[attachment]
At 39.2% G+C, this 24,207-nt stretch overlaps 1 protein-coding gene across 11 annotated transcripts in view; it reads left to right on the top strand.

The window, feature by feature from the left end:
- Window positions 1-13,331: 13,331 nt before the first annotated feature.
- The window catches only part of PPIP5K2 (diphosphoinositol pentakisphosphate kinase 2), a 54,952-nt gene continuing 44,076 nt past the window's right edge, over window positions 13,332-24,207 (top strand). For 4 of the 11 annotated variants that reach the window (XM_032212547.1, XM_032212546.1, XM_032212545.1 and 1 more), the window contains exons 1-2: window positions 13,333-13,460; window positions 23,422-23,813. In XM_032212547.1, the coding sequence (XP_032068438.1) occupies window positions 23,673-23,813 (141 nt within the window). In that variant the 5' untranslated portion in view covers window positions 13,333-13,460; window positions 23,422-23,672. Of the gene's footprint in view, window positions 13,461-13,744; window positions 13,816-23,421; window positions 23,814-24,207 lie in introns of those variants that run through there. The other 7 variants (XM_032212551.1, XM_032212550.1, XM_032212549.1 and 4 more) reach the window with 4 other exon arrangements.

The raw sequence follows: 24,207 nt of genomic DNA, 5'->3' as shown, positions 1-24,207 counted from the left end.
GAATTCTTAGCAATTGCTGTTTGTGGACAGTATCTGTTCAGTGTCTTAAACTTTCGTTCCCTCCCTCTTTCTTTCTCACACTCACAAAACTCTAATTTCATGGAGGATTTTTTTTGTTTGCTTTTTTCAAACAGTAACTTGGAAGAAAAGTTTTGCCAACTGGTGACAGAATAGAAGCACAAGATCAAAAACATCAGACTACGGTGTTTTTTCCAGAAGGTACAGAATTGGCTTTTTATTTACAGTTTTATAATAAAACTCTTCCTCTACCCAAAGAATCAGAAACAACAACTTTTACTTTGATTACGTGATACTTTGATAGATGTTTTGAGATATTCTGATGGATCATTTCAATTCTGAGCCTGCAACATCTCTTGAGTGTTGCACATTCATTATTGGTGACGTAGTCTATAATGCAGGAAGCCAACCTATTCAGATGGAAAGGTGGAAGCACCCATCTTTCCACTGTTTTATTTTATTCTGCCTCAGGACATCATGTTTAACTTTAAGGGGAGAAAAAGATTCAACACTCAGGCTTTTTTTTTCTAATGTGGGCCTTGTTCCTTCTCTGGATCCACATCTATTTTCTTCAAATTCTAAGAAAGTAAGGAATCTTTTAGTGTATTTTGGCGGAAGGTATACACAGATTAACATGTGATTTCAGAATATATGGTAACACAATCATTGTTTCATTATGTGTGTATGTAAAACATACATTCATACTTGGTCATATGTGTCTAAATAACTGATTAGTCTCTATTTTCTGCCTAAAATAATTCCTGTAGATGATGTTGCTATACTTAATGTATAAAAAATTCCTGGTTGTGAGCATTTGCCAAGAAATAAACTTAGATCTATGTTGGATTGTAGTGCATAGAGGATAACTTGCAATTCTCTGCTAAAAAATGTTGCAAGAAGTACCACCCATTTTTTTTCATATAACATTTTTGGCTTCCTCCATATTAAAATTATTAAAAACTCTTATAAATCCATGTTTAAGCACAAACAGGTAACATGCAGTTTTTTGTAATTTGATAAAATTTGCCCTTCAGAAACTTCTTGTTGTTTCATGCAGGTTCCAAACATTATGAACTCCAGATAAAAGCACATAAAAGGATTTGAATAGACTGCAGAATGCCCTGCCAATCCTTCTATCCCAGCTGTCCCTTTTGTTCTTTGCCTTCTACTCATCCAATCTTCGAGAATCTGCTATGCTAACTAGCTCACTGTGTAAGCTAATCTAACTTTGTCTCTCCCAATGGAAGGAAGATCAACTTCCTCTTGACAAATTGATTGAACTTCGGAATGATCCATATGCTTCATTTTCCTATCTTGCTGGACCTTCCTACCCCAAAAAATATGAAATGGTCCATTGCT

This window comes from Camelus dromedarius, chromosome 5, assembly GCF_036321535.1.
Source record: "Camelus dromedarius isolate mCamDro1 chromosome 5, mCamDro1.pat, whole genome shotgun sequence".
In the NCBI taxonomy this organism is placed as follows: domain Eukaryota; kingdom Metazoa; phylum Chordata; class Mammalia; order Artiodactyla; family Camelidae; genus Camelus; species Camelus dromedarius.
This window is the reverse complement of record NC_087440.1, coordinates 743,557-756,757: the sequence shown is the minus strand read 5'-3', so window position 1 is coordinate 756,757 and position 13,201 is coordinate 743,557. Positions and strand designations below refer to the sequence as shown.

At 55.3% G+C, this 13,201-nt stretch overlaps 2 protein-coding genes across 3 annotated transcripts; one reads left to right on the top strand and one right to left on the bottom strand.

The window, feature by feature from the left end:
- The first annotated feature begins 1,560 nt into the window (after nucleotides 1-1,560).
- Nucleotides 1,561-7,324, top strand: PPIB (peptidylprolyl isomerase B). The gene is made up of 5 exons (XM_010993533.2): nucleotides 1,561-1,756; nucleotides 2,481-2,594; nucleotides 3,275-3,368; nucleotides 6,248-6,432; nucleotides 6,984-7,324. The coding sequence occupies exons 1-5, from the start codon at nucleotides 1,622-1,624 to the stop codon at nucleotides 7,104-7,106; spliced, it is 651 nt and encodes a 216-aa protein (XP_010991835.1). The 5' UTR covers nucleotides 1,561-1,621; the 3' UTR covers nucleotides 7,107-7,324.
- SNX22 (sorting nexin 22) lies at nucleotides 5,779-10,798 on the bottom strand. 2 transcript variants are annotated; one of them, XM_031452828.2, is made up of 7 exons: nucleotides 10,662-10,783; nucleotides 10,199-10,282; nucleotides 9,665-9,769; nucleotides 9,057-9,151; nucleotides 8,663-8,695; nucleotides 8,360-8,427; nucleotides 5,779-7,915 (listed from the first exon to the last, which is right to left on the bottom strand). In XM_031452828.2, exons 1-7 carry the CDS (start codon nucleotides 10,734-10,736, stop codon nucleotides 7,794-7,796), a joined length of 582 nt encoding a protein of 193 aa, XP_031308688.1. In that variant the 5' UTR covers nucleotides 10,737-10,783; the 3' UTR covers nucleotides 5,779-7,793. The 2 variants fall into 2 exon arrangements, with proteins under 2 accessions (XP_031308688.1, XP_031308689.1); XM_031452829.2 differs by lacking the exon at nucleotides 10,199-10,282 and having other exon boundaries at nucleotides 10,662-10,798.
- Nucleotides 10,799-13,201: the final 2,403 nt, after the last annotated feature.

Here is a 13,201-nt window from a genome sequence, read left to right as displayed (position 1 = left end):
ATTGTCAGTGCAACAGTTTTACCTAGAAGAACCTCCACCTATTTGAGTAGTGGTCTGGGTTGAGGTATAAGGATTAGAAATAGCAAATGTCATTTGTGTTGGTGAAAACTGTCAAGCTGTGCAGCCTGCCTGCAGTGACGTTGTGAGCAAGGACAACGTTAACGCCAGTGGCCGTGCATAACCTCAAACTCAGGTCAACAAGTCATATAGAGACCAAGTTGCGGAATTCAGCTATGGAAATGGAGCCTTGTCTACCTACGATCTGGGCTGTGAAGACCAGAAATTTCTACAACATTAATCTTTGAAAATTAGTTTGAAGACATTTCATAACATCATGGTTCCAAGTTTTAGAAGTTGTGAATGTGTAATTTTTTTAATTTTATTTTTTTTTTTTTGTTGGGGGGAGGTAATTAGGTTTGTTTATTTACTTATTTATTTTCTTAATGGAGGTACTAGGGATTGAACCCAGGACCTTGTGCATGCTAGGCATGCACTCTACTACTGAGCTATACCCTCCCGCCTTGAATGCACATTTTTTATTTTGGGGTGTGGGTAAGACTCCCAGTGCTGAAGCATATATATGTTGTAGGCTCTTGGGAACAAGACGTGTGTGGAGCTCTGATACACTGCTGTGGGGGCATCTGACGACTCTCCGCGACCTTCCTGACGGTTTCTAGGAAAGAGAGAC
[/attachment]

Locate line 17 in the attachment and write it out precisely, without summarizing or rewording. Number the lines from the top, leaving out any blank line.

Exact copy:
Here is a 13,201-nt window from a genome sequence, read left to right as displayed (position 1 = left end):